The future direction of transport here is not reliant on the private sector only or on the State sector only because no one sector can provide the answers. Rather it should be done by a combination of the best assets and there are some excellent assets in the State sector as there are in the private sector. Recognition of that will bring about the type of system that we want to see evolve here.

I condemn out of hand the acts of vandalism perpetrated on personnel in Dublin Bus, in particular the attacks perpetrated over Christmas which have highlighted one other important fact, that is the need for flexibility within the public transport system. This problem is exacerbated at peak times, around Christmas, on bank holiday weekends or whenever there is an increased need for public transport particularly late in the evenings. I hope the campaign of the Minister for the Environment to stop [821] people drinking and driving will continue all-year round, this should be a permanment feature of Irish life. If that is to be the case what we need at such times is a public transport system that can respond to those needs. That is possible. It is here that the different arms of the private sector can make a contribution. Smaller, more flexible companies, of their nature, can respond to such needs. It is more difficult for any company in the State or private sector — extremely large and bureaucratic — to respond to sudden needs or have that flexible capacity.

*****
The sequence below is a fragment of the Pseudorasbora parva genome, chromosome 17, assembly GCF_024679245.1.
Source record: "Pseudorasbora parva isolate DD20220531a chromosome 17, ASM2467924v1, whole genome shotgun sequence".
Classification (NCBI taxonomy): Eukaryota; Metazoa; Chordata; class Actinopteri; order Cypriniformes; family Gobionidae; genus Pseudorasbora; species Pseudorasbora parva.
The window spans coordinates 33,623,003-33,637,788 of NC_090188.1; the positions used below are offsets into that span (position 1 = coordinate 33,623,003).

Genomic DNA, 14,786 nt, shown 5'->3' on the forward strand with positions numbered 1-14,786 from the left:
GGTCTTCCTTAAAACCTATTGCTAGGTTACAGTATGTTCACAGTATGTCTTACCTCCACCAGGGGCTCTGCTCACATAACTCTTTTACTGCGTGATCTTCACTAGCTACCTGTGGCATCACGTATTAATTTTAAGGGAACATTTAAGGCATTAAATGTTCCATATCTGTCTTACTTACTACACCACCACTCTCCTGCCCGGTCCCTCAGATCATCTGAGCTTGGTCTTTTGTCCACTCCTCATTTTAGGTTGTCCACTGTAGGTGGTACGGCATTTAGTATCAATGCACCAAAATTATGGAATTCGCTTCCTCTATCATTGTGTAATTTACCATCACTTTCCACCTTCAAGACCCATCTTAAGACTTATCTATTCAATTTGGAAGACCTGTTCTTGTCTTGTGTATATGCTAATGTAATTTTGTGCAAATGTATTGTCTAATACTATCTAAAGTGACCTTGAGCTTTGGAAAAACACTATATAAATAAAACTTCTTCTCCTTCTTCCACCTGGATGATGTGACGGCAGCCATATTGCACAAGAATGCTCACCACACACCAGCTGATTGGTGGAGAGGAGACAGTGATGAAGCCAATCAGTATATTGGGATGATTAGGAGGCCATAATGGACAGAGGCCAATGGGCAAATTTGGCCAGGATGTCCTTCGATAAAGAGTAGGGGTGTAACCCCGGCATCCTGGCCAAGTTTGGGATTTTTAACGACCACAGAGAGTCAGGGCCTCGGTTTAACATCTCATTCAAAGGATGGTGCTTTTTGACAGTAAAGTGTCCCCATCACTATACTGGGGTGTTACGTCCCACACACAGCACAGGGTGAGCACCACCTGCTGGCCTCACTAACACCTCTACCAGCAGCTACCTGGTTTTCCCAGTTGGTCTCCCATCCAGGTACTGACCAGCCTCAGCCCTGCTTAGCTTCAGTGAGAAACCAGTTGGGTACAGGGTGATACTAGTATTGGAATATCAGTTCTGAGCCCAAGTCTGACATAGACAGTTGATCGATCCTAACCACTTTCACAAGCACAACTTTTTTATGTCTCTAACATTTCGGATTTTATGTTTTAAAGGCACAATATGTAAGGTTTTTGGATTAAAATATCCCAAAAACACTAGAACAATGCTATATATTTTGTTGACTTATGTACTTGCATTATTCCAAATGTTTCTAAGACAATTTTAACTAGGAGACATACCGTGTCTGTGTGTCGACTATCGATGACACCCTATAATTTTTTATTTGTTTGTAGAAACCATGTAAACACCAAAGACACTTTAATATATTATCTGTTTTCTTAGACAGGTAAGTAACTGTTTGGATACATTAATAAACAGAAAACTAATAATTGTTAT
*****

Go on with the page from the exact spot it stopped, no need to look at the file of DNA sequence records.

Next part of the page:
What has happened in country after country throughout Europe bears out the contention that such is possible with the evaluation of a deregulated system that directly involves the private and State sectors. All the figures indicate that there has been a substantial growth in the number of members of the public using public transport. Those are the facts. I am not saying this purely because I am involved in the private sector operations. The combination of all of these resources will solve our problems.

I urge the Minister to introduce the Bill that he has clearly signalled over the past 12 months as quickly as possible. I expect that Bill to be quite detailed and I have no doubt but that it will necessitate much discussion. However, the implementation of its detailed provisions will be another matter. It is easy to set parameters but an assessment of how these resources will be deployed is infinitely more difficult.